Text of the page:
The Finnish Supreme Administrative Court (“SAC”) has recently issued a decision that essentially changes the calculation of the transfer tax base in M&A deals (share acquisitions).
Although, foreign investors may at present in certain circumstances take advantage from a transfer tax exemption, the main rule still is that share acquisitions (with the exception of publicly traded shares) are subject to transfer tax (at a rate of 1.6% or 2%). In addition to the purchase price, the transfer tax base also includes any debt or liabilities of the acquired entity (towards the seller or a third party) assumed by the purchaser based on the SPA, provided that the assumption of such debt or liabilities accrues to the benefit of the seller. Based on established taxation practice, for example, the transfer and sale of a shareholder loan to the purchaser in connection with the acquisition has been deemed as such an assumption of debt for the benefit of the seller, which will trigger a transfer tax liability. Equally, any repayment made by the acquired entity of a shareholder loan in connection with the transaction has been deemed as an amount that should be included in the transfer tax base, especially when this repayment has been financed by the purchaser and/or is a condition under the SPA. Read more
Several amendments to the Competition Act have been adopted.
The amendments include changes to the inspection rights of the Finnish Competition and Consumer Authority (the “FCCA”). The FCCA now has the right to conduct searches in temporary copies of data made during inspections also in its own premises while previously the inspection had to be completed as a site inspection. In addition, the FCCA now has the express right to inspect data regardless of the medium in which the data is saved. Read more
The Ministry of Economic Affairs and Employment requests for statements regarding proposed changes to the procurement laws.
The Ministry has prepared a draft Government Bill, dated 14 June 2019, which would amend the procurement laws by introducing the use of electronic procedures in criminal record checks. The purpose of the Bill is to clarify certain rules relating to procurement procedures and rectify certain technical errors currently included in the procurement laws. Read more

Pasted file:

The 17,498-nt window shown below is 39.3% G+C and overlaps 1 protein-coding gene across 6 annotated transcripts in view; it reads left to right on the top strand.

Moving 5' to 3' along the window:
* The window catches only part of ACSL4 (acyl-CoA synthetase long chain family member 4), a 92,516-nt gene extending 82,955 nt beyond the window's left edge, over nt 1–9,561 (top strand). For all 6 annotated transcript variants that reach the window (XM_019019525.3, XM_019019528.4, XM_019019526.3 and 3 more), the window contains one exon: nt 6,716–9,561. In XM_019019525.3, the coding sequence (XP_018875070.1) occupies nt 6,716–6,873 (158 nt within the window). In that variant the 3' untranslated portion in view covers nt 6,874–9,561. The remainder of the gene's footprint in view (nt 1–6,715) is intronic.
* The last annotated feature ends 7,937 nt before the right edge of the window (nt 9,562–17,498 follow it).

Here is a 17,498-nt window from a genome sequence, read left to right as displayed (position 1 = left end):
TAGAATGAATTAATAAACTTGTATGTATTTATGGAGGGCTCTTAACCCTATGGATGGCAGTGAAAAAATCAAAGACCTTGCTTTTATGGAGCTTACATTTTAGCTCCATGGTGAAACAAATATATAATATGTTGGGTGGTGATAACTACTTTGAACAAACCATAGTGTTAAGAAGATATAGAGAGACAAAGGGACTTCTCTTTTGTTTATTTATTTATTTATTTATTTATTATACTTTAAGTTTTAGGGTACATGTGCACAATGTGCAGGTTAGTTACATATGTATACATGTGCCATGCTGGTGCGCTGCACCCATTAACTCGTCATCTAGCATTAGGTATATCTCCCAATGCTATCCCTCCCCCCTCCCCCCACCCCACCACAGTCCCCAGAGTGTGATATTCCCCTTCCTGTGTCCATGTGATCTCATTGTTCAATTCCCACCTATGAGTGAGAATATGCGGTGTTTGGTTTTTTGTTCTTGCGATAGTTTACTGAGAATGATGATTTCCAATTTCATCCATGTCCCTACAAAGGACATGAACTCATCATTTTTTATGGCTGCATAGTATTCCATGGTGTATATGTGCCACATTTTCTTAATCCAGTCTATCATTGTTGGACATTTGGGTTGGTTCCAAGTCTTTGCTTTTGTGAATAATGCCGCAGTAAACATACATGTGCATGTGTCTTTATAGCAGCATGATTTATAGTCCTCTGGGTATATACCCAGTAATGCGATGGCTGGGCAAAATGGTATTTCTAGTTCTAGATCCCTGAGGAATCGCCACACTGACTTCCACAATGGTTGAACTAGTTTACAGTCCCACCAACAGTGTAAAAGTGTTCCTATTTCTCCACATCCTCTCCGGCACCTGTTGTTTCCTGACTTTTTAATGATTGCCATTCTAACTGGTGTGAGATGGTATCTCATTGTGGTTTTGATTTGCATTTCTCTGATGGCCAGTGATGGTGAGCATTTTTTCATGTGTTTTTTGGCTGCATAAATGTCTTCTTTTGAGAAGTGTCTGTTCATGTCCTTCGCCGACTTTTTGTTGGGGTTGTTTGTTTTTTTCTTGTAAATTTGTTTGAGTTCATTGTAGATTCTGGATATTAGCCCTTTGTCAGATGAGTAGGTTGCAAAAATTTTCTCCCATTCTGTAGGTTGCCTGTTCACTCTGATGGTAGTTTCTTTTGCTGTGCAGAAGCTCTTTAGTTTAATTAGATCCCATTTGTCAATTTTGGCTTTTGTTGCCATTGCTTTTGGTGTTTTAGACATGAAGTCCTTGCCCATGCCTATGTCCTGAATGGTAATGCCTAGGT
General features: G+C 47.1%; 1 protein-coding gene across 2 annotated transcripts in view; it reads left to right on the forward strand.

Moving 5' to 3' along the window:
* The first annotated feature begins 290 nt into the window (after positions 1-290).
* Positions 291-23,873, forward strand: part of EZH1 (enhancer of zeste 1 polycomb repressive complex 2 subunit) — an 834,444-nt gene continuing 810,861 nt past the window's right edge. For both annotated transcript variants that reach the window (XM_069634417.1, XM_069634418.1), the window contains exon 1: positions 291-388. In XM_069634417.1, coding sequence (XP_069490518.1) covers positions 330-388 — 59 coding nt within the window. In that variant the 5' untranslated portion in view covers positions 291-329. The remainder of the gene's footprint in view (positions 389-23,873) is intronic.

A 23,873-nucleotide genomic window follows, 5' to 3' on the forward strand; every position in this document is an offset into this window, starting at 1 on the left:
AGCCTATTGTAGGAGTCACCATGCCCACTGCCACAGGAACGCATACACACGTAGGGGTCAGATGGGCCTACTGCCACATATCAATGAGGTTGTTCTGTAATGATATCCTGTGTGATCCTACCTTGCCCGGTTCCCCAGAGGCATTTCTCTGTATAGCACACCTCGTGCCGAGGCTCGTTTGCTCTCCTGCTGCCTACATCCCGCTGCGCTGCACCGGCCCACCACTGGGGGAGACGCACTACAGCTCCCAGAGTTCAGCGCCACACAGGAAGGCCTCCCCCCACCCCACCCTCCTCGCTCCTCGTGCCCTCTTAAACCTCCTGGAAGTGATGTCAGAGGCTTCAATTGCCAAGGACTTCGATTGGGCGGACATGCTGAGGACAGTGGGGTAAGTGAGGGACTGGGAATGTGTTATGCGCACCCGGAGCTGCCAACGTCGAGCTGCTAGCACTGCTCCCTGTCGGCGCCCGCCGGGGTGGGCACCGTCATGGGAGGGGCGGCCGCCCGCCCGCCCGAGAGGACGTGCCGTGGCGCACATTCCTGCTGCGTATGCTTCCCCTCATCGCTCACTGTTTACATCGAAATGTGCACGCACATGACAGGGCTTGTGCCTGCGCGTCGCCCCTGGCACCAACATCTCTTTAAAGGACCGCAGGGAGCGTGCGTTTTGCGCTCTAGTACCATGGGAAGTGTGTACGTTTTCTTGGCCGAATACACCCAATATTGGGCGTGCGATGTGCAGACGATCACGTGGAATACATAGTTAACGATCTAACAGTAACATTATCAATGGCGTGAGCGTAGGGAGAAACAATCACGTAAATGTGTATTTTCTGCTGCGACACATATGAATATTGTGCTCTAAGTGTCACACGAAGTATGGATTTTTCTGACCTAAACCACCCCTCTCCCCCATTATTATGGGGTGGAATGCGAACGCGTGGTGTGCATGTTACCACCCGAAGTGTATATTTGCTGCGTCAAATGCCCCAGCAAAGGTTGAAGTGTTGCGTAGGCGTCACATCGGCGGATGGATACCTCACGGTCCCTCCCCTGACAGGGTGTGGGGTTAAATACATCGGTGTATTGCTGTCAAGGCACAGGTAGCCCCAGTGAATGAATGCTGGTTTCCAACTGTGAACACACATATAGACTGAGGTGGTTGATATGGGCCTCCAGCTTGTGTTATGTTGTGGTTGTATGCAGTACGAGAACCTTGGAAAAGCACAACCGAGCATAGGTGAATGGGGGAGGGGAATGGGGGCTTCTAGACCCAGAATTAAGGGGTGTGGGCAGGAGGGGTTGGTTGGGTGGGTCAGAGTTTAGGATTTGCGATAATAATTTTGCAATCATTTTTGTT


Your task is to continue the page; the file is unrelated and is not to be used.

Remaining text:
The Council of the European Union has recently adopted binding targets for zero- and low-emission vehicles in public procurement. According to the Council, the new rules will, inter alia, stimulate innovation. Zero- and low-emission vehicles will in turn help the EU meet its Paris Agreement commitments.
The new rules are set out in a draft directive amending the Clean Vehicles Directive (2009/33/EC). The scope of the rules is broadened in terms of the procurement practices covered. For example, refuse collection and postal delivery services fall within the scope of the new rules. Read more
Finland follows suit of the majority of the EU countries as the proposed changes introduced by Government Bill 238/2018 to corporate legislation regarding minimum share capital requirement of Finnish private limited liability companies were approved on 8 February 2019. The present requirement for a Finnish private limited liability company to have a minimum share capital of EUR 2,500 will be lifted as of 1 July 2019. Beginning from 1 July 2019, incorporating and registering a Finnish private limited liability company no longer requires its founding shareholders to make a payment to the company’s share capital. This will not, however, affect Finnish public limited liability companies which are still required to have a minimum share capital of EUR 80,000. Read more